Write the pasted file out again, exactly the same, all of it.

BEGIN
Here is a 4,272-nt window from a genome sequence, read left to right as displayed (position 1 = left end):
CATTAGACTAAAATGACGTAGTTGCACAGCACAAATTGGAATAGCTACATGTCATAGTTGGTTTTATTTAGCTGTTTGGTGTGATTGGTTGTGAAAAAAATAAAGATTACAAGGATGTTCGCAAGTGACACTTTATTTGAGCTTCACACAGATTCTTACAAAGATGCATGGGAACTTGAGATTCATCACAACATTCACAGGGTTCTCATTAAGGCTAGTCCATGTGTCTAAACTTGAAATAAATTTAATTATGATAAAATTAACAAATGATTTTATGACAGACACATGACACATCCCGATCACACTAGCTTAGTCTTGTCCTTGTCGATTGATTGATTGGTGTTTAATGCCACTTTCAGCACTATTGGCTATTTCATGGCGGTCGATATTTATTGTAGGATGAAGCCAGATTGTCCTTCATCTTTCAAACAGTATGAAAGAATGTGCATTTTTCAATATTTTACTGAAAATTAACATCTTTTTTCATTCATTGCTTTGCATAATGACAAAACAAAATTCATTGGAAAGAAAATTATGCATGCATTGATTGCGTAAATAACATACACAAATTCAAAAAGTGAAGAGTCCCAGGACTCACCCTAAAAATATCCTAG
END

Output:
Here is a 4,272-nt window from a genome sequence, read left to right as displayed (position 1 = left end):
CATTAGACTAAAATGACGTAGTTGCACAGCACAAATTGGAATAGCTACATGTCATAGTTGGTTTTATTTAGCTGTTTGGTGTGATTGGTTGTGAAAAAAATAAAGATTACAAGGATGTTCGCAAGTGACACTTTATTTGAGCTTCACACAGATTCTTACAAAGATGCATGGGAACTTGAGATTCATCACAACATTCACAGGGTTCTCATTAAGGCTAGTCCATGTGTCTAAACTTGAAATAAATTTAATTATGATAAAATTAACAAATGATTTTATGACAGACACATGACACATCCCGATCACACTAGCTTAGTCTTGTCCTTGTCGATTGATTGATTGGTGTTTAATGCCACTTTCAGCACTATTGGCTATTTCATGGCGGTCGATATTTATTGTAGGATGAAGCCAGATTGTCCTTCATCTTTCAAACAGTATGAAAGAATGTGCATTTTTCAATATTTTACTGAAAATTAACATCTTTTTTCATTCATTGCTTTGCATAATGACAAAACAAAATTCATTGGAAAGAAAATTATGCATGCATTGATTGCGTAAATAACATACACAAATTCAAAAAGTGAAGAGTCCCAGGACTCACCCTAAAAATATCCTAG